Even when hate does not end in physical violence, it is still deeply harmful to victims and society.
It bolsters stereotypes, reinforces prejudice, and it dehumanizes people.
In this way, it makes discrimination easier and more acceptable.
Hate has been monetized and politicized — it is now big business and big politics.
Many are willing to ignore the harms caused by hate because there is money to be made, and power to be gained by exploiting it.
Those who promote hate have found new allies in Canada and around the world.
Hate is part of coordinated misinformation campaigns that divide and distract us.
Hate contributes to an erosion of trust in public institutions and science.
The people spreading hate are also distorting human rights principles to justify their actions.
This is wrong.
And let me be clear: Human rights protections can never be used to attack others or to justify harm.
In some cases, hate has found its way into mainstream political debates with an alarming mask of credibility.
In this way, hate turns us against each other, and destabilizes our democracy.
Hate is a threat to democracy.
It shuts down debate.
It silences people.
And it discourages people from participating in the political process.
And we know we are not insulated from what is happening around the world.
Online hate has no borders. It is often created and promoted by communities that are connected world-wide.
Canada should be looking to events in other democracies as a cautionary tale.
Combatting hate will take a comprehensive regime that is coordinated and proactive.
It must be bold.
Canada must be seen by the world as a leader.
Reinstating section 13 is not enough.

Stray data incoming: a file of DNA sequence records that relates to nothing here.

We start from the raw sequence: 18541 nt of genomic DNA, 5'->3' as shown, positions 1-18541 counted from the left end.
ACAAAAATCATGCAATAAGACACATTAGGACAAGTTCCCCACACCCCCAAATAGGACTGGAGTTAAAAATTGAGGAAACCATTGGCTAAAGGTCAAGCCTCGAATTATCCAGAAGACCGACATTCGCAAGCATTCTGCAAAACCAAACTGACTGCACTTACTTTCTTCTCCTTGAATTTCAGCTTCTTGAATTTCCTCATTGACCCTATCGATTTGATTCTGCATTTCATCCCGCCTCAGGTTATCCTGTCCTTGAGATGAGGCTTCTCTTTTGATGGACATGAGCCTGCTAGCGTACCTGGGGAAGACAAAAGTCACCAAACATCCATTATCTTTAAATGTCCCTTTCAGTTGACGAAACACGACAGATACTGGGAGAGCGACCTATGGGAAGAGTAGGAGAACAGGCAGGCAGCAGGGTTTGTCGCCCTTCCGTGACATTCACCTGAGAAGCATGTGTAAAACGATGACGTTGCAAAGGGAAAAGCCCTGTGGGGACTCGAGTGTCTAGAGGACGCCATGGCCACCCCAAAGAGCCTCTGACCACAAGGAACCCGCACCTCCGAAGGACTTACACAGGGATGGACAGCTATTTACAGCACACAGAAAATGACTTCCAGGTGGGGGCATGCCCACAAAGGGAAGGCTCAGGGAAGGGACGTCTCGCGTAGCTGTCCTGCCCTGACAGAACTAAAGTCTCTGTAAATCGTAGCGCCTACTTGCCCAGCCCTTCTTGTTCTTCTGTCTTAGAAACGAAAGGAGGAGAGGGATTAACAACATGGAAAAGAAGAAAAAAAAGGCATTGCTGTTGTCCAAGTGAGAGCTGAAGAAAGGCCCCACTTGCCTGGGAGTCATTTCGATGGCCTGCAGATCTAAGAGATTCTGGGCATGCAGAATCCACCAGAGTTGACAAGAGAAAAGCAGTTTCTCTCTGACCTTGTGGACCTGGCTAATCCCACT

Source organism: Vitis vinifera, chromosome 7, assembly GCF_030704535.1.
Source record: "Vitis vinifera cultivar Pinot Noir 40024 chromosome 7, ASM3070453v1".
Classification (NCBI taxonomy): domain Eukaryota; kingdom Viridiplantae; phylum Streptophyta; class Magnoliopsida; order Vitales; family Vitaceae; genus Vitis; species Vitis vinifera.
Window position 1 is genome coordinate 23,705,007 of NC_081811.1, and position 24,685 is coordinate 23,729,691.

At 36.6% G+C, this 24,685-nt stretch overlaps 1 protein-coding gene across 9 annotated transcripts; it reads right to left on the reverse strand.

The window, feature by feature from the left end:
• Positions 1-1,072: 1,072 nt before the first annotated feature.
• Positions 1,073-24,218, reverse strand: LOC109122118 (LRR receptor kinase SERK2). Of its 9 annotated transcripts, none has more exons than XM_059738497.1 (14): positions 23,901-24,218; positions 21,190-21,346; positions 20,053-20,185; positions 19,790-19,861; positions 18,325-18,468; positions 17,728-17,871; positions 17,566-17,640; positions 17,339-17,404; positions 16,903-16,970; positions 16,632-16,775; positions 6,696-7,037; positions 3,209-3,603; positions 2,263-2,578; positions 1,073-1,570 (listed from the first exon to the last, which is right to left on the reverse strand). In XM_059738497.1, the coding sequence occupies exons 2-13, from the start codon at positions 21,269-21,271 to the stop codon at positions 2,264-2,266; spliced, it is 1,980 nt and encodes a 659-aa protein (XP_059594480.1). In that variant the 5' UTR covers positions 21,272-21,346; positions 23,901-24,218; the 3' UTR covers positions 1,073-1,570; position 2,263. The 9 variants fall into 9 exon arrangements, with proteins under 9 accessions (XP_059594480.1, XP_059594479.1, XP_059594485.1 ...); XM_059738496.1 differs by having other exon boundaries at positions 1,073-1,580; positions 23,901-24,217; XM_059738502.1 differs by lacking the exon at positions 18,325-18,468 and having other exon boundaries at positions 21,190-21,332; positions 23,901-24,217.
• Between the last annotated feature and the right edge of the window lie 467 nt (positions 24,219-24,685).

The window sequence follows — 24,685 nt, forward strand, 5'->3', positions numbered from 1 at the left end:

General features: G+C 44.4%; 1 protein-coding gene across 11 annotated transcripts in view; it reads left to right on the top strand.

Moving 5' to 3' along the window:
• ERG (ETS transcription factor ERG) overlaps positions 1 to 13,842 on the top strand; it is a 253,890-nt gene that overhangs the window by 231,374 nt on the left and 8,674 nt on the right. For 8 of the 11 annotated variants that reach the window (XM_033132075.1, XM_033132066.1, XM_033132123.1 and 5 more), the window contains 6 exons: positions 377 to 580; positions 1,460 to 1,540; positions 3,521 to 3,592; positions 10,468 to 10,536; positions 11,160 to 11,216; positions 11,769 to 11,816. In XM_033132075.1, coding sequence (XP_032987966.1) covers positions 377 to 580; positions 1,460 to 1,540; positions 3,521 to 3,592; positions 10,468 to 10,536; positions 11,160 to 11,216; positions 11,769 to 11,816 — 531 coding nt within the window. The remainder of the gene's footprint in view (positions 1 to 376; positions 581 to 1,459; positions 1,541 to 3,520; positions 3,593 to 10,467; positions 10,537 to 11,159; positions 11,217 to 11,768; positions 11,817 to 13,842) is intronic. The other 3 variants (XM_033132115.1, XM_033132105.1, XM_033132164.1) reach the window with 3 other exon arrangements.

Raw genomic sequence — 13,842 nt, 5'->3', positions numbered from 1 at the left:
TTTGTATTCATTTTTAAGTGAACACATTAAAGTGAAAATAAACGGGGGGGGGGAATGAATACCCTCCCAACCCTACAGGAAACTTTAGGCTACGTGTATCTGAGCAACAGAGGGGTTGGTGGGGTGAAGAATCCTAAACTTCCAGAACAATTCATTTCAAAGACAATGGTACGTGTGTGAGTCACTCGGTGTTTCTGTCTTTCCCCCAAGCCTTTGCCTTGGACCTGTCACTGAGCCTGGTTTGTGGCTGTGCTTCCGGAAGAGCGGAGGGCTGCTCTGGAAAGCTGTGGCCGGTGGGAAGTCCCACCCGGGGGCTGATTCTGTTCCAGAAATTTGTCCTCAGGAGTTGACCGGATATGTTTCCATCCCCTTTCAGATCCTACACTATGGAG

Tackling the issue of online hate cannot fall to one organization alone; nor should the onus fall on those targeted by online hate.
A new regime must respond meaningfully to:
- The concerns
- The alarms
- And the recommendations raised today.
This regime needs to understand and address the root causes of hate.
It must hold accountable those who create, spread, and profit from hate, including social media companies.
Social media platforms need to prove that they are taking concrete and effective steps to prevent hate speech and to remove it immediately.
This requires oversight, audits, and meaningful monetary penalties.
And it must include information campaigns and prevention.
We know this legislative task is difficult and complex.
It may not be perfect.
But it must be done.
Solutions must take hate seriously.
They must address hate for the very real threat that it poses.
A threat to public safety
A threat to democracy, and
A threat to human rights.
Without comprehensive new legislation, hate will continue to violate human rights.
If people in Canada targeted by online hate have to live their lives afraid and in a toxic social atmosphere, we are failing them.
Without stronger legal protections, hate will continue to infest and influence our public and political discourse.
Our children are watching and learning as hate and disinformation are normalized.
What they see will become the social norms that will support their sense of right and wrong, and guide their behavior as they grow.
The Commission is committed to combatting hate in all forms in Canada.
We are looking forward to working with Ministers and Parliamentarians to ensure this issue is properly addressed.
I encourage all of you to remain engaged and involved as our efforts continue.
None of us can do this alone.
We are stronger together.
And together, we are stronger than hate.
Merci. Be well & safe.